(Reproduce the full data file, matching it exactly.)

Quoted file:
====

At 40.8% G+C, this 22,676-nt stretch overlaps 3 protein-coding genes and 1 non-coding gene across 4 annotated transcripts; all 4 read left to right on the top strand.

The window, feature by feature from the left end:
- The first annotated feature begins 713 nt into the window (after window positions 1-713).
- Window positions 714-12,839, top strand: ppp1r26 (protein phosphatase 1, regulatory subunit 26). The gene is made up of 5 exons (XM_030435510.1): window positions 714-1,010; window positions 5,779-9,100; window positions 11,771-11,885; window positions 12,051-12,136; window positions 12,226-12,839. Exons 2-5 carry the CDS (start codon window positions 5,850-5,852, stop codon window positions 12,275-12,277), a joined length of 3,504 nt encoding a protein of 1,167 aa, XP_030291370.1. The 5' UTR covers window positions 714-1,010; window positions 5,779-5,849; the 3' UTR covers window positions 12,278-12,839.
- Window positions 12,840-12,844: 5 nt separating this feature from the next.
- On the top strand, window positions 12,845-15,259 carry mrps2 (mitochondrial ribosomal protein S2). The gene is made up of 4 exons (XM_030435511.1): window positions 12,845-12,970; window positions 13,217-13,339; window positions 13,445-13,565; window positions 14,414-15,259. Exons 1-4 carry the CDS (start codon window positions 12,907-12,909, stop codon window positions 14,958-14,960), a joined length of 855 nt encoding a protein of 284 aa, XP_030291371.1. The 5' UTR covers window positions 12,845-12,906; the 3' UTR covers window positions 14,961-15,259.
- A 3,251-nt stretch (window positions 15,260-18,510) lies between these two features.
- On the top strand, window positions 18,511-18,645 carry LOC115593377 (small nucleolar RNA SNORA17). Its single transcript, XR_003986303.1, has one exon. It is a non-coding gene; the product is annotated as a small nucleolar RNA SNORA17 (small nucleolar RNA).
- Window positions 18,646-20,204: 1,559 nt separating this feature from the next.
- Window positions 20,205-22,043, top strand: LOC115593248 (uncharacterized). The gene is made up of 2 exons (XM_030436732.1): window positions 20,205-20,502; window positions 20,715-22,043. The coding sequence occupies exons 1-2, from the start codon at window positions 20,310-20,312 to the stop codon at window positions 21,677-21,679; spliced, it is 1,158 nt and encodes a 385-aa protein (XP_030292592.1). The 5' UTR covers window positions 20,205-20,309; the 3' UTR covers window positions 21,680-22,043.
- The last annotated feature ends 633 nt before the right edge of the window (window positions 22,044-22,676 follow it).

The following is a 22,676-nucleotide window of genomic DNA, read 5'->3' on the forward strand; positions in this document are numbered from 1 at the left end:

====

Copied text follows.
At 40.8% G+C, this 22,676-nt stretch overlaps 3 protein-coding genes and 1 non-coding gene across 4 annotated transcripts; all 4 read left to right on the top strand.

The window, feature by feature from the left end:
- The first annotated feature begins 713 nt into the window (after window positions 1-713).
- Window positions 714-12,839, top strand: ppp1r26 (protein phosphatase 1, regulatory subunit 26). The gene is made up of 5 exons (XM_030435510.1): window positions 714-1,010; window positions 5,779-9,100; window positions 11,771-11,885; window positions 12,051-12,136; window positions 12,226-12,839. Exons 2-5 carry the CDS (start codon window positions 5,850-5,852, stop codon window positions 12,275-12,277), a joined length of 3,504 nt encoding a protein of 1,167 aa, XP_030291370.1. The 5' UTR covers window positions 714-1,010; window positions 5,779-5,849; the 3' UTR covers window positions 12,278-12,839.
- Window positions 12,840-12,844: 5 nt separating this feature from the next.
- On the top strand, window positions 12,845-15,259 carry mrps2 (mitochondrial ribosomal protein S2). The gene is made up of 4 exons (XM_030435511.1): window positions 12,845-12,970; window positions 13,217-13,339; window positions 13,445-13,565; window positions 14,414-15,259. Exons 1-4 carry the CDS (start codon window positions 12,907-12,909, stop codon window positions 14,958-14,960), a joined length of 855 nt encoding a protein of 284 aa, XP_030291371.1. The 5' UTR covers window positions 12,845-12,906; the 3' UTR covers window positions 14,961-15,259.
- A 3,251-nt stretch (window positions 15,260-18,510) lies between these two features.
- On the top strand, window positions 18,511-18,645 carry LOC115593377 (small nucleolar RNA SNORA17). Its single transcript, XR_003986303.1, has one exon. It is a non-coding gene; the product is annotated as a small nucleolar RNA SNORA17 (small nucleolar RNA).
- Window positions 18,646-20,204: 1,559 nt separating this feature from the next.
- Window positions 20,205-22,043, top strand: LOC115593248 (uncharacterized). The gene is made up of 2 exons (XM_030436732.1): window positions 20,205-20,502; window positions 20,715-22,043. The coding sequence occupies exons 1-2, from the start codon at window positions 20,310-20,312 to the stop codon at window positions 21,677-21,679; spliced, it is 1,158 nt and encodes a 385-aa protein (XP_030292592.1). The 5' UTR covers window positions 20,205-20,309; the 3' UTR covers window positions 21,680-22,043.
- The last annotated feature ends 633 nt before the right edge of the window (window positions 22,044-22,676 follow it).

The following is a 22,676-nucleotide window of genomic DNA, read 5'->3' on the forward strand; positions in this document are numbered from 1 at the left end: